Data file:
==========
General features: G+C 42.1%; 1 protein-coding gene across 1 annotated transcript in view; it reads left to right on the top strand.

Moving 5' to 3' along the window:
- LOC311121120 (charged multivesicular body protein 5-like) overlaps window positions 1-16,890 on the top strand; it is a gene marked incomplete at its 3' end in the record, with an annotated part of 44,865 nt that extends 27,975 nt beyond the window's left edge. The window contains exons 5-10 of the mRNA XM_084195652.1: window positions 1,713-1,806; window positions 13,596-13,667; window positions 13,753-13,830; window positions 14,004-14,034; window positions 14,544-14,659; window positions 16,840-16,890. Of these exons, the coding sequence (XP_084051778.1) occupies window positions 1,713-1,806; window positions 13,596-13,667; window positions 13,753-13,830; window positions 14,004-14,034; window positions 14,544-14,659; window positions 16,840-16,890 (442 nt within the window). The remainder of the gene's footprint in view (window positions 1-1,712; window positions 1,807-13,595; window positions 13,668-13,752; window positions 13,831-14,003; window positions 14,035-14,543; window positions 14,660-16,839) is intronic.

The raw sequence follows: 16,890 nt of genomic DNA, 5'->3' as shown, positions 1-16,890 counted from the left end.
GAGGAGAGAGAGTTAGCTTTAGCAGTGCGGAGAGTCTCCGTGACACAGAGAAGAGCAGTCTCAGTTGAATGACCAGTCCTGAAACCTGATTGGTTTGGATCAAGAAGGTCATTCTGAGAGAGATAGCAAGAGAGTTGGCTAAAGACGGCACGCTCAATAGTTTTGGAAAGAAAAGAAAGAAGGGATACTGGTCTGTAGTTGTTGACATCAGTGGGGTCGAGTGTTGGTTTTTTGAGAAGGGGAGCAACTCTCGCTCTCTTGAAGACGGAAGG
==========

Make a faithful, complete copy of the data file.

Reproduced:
General features: G+C 42.1%; 1 protein-coding gene across 1 annotated transcript in view; it reads left to right on the top strand.

Moving 5' to 3' along the window:
- LOC311121120 (charged multivesicular body protein 5-like) overlaps window positions 1-16,890 on the top strand; it is a gene marked incomplete at its 3' end in the record, with an annotated part of 44,865 nt that extends 27,975 nt beyond the window's left edge. The window contains exons 5-10 of the mRNA XM_084195652.1: window positions 1,713-1,806; window positions 13,596-13,667; window positions 13,753-13,830; window positions 14,004-14,034; window positions 14,544-14,659; window positions 16,840-16,890. Of these exons, the coding sequence (XP_084051778.1) occupies window positions 1,713-1,806; window positions 13,596-13,667; window positions 13,753-13,830; window positions 14,004-14,034; window positions 14,544-14,659; window positions 16,840-16,890 (442 nt within the window). The remainder of the gene's footprint in view (window positions 1-1,712; window positions 1,807-13,595; window positions 13,668-13,752; window positions 13,831-14,003; window positions 14,035-14,543; window positions 14,660-16,839) is intronic.

The raw sequence follows: 16,890 nt of genomic DNA, 5'->3' as shown, positions 1-16,890 counted from the left end.
GAGGAGAGAGAGTTAGCTTTAGCAGTGCGGAGAGTCTCCGTGACACAGAGAAGAGCAGTCTCAGTTGAATGACCAGTCCTGAAACCTGATTGGTTTGGATCAAGAAGGTCATTCTGAGAGAGATAGCAAGAGAGTTGGCTAAAGACGGCACGCTCAATAGTTTTGGAAAGAAAAGAAAGAAGGGATACTGGTCTGTAGTTGTTGACATCAGTGGGGTCGAGTGTTGGTTTTTTGAGAAGGGGAGCAACTCTCGCTCTCTTGAAGACGGAAGG